Learning From the Competition
Competition plays an important role in the organizational performance curve. It has been a principal tool used by leaders to build strong industry and economic cultures which can deter monopolized systems that hinder innovation. This is because it stimulates the emergence of disruptive technologies that improve overall productivity and creates new markets.
In business, learning from the competition is essential for developing strategies for entering and succeeding in markets. It provides relevant insights that can optimize implementation plans and resource management strategies; however, the process of learning from the competition has to be intentional. The process should be done to learn about new/better processes to meet or exceed customer expectations, not to minimize the work put into building your business.
So, how can you learn from your competition? This article outlines how to strategically learn from your competition while keeping the novelty of a business intact, and the process starts with:
- Highlighting the building blocks of your business
Every entrepreneur has to go through the process of turning their business idea into a business plan. It enables them to understand their target audience and develop unique ways to efficiently provide key benefits to them profitably. Before learning from the competition, it’s preferable to have an overview of your business before diving in.
Tools like the Business Model Canvas help entrepreneurs differentiate themselves from their competition, it helps to clearly identify value propositions, customer segments, and key activities, among other elements. Highlighting these building blocks of the business is a vital first step to identifying key impressions from your competition.
2. Understanding who your competitors are
With a better understanding of the building blocks of your business, the next step is to identify your key competitors. Figuring this part out can be a little difficult especially if the industry your business is in has a sparse distribution of companies, or a majority of other entrepreneurs have not built a presence for themselves online but, being able to highlight those you can identify as peers based on company size, estimated market size, or number of active years would help in ensuring your business is compared with the right companies.
This isn’t to say that there isn’t room for learning from companies who aren’t peers. However, Peer-Peer comparison helps to ensure that the process improvements you want to make can be done with the resources available to you. The information obtained from observing non-peer companies can help set targets for future developments and ensure avoidable industry mistakes aren’t made.
A few ways to source for peer companies are with online searches, social media searches (LinkedIn, Instagram, Twitter), industry-specific events etc.
3. Outline the information you are searching for
Going back to understanding the building blocks of your business, learning from the competition is about understanding the key elements of their business model i.e. their value propositions, customer segments, customer relationships, channels, key activities, key partnerships, key resources, operation costs and revenue generation ideas.
Getting access to all of that information might not be possible but from observing their interactions online, physical stores, or how customers react to their products and services, you can make educated deductions on what they could be.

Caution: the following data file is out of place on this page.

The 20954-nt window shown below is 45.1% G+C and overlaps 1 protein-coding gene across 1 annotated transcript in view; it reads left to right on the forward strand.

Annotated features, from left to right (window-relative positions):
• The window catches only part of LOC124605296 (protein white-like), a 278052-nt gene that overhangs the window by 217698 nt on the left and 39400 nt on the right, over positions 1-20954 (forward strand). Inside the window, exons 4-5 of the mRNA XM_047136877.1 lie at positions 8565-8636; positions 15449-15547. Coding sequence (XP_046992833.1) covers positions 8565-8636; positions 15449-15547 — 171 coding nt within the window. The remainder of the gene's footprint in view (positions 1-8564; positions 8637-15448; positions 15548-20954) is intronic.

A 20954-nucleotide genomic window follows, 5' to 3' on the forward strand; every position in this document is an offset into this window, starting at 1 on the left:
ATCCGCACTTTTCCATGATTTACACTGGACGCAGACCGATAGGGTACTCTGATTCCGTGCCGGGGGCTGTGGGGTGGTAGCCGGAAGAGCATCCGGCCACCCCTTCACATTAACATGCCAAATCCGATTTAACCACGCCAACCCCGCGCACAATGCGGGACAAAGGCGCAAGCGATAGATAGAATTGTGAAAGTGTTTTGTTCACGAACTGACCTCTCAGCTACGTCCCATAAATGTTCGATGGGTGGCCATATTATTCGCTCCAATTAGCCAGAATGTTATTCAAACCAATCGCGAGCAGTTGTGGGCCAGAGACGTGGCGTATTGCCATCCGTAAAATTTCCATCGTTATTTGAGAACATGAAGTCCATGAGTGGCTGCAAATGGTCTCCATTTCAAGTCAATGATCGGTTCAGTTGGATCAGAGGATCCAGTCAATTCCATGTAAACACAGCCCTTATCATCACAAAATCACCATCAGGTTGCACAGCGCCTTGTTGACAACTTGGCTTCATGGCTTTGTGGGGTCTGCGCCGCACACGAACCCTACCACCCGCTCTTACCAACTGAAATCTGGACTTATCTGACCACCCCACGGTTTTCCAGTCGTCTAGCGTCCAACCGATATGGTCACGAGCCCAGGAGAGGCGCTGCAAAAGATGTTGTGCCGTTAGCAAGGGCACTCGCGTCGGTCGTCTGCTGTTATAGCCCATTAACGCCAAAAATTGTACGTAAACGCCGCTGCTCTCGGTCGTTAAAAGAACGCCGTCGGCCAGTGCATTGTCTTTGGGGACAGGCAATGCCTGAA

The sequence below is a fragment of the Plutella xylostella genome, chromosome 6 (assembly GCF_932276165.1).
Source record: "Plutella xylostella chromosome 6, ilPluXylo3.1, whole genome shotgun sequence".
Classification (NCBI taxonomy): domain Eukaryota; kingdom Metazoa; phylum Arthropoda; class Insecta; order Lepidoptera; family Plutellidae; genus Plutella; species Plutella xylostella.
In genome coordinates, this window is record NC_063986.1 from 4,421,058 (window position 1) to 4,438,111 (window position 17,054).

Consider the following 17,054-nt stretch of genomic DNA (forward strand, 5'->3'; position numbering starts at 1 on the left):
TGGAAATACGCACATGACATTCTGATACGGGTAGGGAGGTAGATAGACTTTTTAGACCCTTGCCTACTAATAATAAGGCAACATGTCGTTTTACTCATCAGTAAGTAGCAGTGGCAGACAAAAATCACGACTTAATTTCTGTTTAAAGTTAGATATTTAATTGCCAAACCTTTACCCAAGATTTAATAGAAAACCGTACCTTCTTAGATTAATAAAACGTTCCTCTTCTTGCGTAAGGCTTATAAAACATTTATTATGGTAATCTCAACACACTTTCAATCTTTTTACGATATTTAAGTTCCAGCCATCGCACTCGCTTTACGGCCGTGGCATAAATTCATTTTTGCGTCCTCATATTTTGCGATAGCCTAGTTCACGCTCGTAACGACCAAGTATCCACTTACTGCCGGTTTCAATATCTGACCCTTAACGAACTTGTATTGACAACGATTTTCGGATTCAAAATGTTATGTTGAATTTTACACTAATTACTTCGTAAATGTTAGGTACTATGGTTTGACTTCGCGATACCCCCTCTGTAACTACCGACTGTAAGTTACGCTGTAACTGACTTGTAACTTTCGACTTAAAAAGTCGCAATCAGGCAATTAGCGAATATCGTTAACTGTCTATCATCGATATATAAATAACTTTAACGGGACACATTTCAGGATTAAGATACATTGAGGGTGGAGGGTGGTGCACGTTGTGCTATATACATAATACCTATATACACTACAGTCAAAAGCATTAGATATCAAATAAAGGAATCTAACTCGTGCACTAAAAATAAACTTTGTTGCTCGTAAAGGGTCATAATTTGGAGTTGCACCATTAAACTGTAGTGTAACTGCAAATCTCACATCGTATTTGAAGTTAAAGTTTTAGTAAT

Keep an eye out for what people are saying about their company: what they like, what they hate and what they would like to see. Understand what their customer’s user journeys are and what pain points are being neglected. Going through review platforms and social media comment sections can give the information needed concerning this. If you can, interact with business owners and leaders who are open about sharing their industry experiences with other business professionals.
4. Collate the data extracted and convert it to digestible formats
Making sense of all the information gathered is one of the most important steps to this process. At this point, highlighting the trends/patterns observed indicates how well the extracted data can be included in new strategies.
Factual statements concerning existing markets, convertible market sizes, pricing, branding, value offerings, internal processes, and potential partners can be deduced, presented in graphs, charts or maps where required and included in growth or marketing strategies.
Companies like Hootsuite and Oktopost help with comparing social media strategies in terms of sharing, click-through rates, and total views.
5. Adjust your strategies accordingly
Once the extracted data is in digestible formats, you need to update your growth and marketing strategies. The point of this is to build on the experience of competitors to get as much advantage as possible in the market.
With a constant cycle of competition, the rush for finite consumer resources will ensure that companies put in the work to improve customer experience and consequently increase the (internal and external) value of their business.
- The Importance of Competition for the American Economy | CEA | The White House
- How to Learn from Your Competitors to Grow Your Business
- Lessons You Can Learn From Your Competitors
- Learn from competitors if you want to improve
- Learning From Your Competitors Mistakes and Successes
- News — 10 Ways Competitions Enhance Learning